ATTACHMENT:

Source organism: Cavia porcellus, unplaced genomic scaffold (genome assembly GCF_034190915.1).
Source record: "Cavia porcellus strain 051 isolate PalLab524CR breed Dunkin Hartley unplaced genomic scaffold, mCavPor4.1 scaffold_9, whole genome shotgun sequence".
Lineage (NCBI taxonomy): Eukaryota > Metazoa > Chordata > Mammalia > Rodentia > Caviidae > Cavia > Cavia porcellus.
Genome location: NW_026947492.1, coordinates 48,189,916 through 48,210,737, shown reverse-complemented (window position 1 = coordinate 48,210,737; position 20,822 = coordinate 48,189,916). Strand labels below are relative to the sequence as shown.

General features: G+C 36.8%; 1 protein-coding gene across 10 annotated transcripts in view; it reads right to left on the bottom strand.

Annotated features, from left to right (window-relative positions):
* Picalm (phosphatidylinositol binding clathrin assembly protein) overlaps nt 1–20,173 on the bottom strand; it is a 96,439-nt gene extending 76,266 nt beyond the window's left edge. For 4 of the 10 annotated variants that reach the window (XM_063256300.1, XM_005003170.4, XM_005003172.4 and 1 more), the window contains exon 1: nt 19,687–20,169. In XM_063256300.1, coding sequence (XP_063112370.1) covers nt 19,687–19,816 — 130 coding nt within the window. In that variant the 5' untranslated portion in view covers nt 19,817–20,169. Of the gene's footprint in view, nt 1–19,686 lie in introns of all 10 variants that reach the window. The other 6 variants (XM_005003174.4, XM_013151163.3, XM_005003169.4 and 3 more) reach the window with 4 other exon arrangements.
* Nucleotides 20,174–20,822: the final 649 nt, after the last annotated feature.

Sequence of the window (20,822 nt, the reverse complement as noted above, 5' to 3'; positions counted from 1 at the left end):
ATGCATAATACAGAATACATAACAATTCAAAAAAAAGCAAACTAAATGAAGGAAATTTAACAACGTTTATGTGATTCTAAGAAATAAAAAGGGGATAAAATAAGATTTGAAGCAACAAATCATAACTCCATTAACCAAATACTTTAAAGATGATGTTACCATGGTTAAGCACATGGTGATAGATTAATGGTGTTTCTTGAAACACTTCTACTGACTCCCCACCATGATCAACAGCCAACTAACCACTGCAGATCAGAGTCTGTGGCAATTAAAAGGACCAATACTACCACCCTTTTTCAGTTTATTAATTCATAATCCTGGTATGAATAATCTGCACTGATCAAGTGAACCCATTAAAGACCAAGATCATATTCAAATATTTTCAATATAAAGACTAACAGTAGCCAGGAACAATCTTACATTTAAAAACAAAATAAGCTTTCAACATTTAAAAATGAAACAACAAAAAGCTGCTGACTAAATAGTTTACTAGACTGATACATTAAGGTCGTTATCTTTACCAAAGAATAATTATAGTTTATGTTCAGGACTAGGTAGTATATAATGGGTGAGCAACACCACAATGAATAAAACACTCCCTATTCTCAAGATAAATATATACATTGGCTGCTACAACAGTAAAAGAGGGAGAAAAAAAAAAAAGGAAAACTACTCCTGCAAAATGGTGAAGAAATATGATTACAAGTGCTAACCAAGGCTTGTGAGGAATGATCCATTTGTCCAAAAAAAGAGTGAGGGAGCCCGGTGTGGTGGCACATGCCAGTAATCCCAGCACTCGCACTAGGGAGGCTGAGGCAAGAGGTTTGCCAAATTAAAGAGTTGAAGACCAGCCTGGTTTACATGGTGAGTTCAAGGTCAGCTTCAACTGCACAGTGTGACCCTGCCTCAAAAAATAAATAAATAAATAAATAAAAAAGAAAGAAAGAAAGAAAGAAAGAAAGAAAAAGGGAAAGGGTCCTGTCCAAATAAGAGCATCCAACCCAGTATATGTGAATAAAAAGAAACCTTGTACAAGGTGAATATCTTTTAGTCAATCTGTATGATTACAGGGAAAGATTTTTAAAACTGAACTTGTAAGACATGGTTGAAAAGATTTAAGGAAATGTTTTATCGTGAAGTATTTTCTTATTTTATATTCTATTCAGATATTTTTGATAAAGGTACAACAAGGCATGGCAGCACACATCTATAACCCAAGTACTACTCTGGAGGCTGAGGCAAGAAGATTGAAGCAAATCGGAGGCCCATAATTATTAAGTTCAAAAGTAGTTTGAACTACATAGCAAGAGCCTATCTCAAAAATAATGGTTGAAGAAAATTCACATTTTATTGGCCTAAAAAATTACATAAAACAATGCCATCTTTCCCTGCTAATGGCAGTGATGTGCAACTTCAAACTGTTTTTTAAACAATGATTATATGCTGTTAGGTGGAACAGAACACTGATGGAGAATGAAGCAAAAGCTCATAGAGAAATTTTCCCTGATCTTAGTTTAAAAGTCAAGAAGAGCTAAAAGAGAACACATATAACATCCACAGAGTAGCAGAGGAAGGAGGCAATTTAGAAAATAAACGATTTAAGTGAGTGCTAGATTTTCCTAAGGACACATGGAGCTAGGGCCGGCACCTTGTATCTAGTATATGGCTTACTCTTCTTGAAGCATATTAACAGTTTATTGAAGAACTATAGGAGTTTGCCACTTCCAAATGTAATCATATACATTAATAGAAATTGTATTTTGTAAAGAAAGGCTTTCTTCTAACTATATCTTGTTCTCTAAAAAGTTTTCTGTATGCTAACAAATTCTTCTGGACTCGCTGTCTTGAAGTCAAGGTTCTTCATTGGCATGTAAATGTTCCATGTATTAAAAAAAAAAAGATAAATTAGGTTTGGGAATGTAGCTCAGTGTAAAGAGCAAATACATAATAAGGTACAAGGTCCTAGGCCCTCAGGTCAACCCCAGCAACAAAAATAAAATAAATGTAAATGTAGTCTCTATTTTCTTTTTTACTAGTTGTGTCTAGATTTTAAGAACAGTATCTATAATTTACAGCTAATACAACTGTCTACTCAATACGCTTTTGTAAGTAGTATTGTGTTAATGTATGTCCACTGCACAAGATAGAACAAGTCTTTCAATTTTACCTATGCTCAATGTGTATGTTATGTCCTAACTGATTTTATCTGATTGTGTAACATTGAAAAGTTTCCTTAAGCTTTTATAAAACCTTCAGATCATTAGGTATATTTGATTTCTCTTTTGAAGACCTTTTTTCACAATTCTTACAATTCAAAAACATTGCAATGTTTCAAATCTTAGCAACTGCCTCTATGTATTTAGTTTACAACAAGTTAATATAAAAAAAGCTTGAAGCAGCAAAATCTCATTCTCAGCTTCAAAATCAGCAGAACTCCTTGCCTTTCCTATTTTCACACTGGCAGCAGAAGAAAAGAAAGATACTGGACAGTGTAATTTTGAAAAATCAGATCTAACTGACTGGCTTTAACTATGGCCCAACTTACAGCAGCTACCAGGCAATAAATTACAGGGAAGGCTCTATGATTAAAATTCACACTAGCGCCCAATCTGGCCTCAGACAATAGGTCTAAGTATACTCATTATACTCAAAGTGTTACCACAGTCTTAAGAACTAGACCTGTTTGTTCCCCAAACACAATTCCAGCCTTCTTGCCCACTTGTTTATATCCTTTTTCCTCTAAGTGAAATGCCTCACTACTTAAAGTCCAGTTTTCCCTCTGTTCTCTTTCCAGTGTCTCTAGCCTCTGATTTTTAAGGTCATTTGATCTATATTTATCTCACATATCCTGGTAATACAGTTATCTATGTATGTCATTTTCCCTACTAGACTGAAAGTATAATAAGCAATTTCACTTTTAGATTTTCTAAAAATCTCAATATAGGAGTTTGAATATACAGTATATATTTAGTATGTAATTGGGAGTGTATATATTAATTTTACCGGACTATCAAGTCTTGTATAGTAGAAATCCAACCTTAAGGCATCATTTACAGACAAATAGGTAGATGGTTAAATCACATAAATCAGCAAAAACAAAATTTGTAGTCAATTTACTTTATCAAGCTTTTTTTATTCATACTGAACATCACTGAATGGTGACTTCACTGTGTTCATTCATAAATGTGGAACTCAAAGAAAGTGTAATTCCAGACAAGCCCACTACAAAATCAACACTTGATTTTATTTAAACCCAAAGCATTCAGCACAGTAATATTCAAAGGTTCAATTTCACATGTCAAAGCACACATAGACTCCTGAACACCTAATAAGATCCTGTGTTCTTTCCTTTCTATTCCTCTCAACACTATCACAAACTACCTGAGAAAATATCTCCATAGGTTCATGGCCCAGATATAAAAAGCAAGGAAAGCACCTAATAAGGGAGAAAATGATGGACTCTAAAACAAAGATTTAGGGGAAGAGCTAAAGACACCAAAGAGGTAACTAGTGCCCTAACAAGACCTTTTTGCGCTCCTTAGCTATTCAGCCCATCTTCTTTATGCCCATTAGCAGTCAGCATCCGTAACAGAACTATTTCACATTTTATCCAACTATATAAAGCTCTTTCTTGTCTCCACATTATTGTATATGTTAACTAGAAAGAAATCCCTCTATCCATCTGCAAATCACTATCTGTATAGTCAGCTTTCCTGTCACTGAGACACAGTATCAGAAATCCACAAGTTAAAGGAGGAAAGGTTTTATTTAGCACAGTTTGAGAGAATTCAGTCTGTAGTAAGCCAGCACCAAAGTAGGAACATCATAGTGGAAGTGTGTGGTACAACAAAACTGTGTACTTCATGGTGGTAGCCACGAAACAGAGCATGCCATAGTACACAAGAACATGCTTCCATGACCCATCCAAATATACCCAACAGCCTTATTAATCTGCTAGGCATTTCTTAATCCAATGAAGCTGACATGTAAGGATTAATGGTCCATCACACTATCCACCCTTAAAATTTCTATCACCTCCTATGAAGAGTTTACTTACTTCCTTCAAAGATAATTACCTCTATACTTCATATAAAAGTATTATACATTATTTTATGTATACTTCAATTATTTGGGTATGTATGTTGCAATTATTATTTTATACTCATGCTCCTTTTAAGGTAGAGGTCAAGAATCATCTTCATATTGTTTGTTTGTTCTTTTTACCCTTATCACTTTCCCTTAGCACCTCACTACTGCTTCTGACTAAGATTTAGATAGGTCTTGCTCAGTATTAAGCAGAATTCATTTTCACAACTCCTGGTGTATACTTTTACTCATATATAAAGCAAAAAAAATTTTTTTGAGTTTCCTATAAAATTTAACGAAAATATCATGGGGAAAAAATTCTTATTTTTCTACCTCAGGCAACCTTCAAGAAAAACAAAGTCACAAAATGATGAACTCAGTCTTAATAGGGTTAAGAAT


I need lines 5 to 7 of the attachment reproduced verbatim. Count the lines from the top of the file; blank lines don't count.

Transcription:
General features: G+C 36.8%; 1 protein-coding gene across 10 annotated transcripts in view; it reads right to left on the bottom strand.

Annotated features, from left to right (window-relative positions):
* Picalm (phosphatidylinositol binding clathrin assembly protein) overlaps nt 1–20,173 on the bottom strand; it is a 96,439-nt gene extending 76,266 nt beyond the window's left edge. For 4 of the 10 annotated variants that reach the window (XM_063256300.1, XM_005003170.4, XM_005003172.4 and 1 more), the window contains exon 1: nt 19,687–20,169. In XM_063256300.1, coding sequence (XP_063112370.1) covers nt 19,687–19,816 — 130 coding nt within the window. In that variant the 5' untranslated portion in view covers nt 19,817–20,169. Of the gene's footprint in view, nt 1–19,686 lie in introns of all 10 variants that reach the window. The other 6 variants (XM_005003174.4, XM_013151163.3, XM_005003169.4 and 3 more) reach the window with 4 other exon arrangements.